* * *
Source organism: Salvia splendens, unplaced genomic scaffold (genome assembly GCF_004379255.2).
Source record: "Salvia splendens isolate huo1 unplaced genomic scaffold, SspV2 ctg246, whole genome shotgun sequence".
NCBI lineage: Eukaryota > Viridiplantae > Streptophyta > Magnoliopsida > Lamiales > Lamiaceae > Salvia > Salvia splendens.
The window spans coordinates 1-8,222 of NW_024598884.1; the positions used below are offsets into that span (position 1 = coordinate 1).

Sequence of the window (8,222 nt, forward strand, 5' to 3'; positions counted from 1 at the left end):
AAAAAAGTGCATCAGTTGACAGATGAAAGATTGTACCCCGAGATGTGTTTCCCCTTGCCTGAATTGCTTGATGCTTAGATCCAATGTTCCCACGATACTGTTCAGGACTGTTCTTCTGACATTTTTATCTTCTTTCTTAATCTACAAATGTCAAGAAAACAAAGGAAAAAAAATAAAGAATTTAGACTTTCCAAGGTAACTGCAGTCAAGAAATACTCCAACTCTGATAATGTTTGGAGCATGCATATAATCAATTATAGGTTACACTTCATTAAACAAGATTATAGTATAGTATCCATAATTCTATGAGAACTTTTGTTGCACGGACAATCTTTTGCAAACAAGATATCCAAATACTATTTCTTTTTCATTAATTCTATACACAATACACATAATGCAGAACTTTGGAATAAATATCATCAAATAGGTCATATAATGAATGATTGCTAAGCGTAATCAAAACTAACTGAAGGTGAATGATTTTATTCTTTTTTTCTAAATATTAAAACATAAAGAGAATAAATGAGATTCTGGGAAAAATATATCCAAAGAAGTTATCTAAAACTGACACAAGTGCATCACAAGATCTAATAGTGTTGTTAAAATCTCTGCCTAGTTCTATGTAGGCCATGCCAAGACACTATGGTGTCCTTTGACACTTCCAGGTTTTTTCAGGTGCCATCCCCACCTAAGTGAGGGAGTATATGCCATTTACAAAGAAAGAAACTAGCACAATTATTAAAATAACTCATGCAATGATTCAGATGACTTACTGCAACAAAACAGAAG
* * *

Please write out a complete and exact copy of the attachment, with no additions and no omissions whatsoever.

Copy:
Source organism: Salvia splendens, unplaced genomic scaffold (genome assembly GCF_004379255.2).
Source record: "Salvia splendens isolate huo1 unplaced genomic scaffold, SspV2 ctg246, whole genome shotgun sequence".
NCBI lineage: Eukaryota > Viridiplantae > Streptophyta > Magnoliopsida > Lamiales > Lamiaceae > Salvia > Salvia splendens.
The window spans coordinates 1-8,222 of NW_024598884.1; the positions used below are offsets into that span (position 1 = coordinate 1).

Sequence of the window (8,222 nt, forward strand, 5' to 3'; positions counted from 1 at the left end):
AAAAAAGTGCATCAGTTGACAGATGAAAGATTGTACCCCGAGATGTGTTTCCCCTTGCCTGAATTGCTTGATGCTTAGATCCAATGTTCCCACGATACTGTTCAGGACTGTTCTTCTGACATTTTTATCTTCTTTCTTAATCTACAAATGTCAAGAAAACAAAGGAAAAAAAATAAAGAATTTAGACTTTCCAAGGTAACTGCAGTCAAGAAATACTCCAACTCTGATAATGTTTGGAGCATGCATATAATCAATTATAGGTTACACTTCATTAAACAAGATTATAGTATAGTATCCATAATTCTATGAGAACTTTTGTTGCACGGACAATCTTTTGCAAACAAGATATCCAAATACTATTTCTTTTTCATTAATTCTATACACAATACACATAATGCAGAACTTTGGAATAAATATCATCAAATAGGTCATATAATGAATGATTGCTAAGCGTAATCAAAACTAACTGAAGGTGAATGATTTTATTCTTTTTTTCTAAATATTAAAACATAAAGAGAATAAATGAGATTCTGGGAAAAATATATCCAAAGAAGTTATCTAAAACTGACACAAGTGCATCACAAGATCTAATAGTGTTGTTAAAATCTCTGCCTAGTTCTATGTAGGCCATGCCAAGACACTATGGTGTCCTTTGACACTTCCAGGTTTTTTCAGGTGCCATCCCCACCTAAGTGAGGGAGTATATGCCATTTACAAAGAAAGAAACTAGCACAATTATTAAAATAACTCATGCAATGATTCAGATGACTTACTGCAACAAAACAGAAG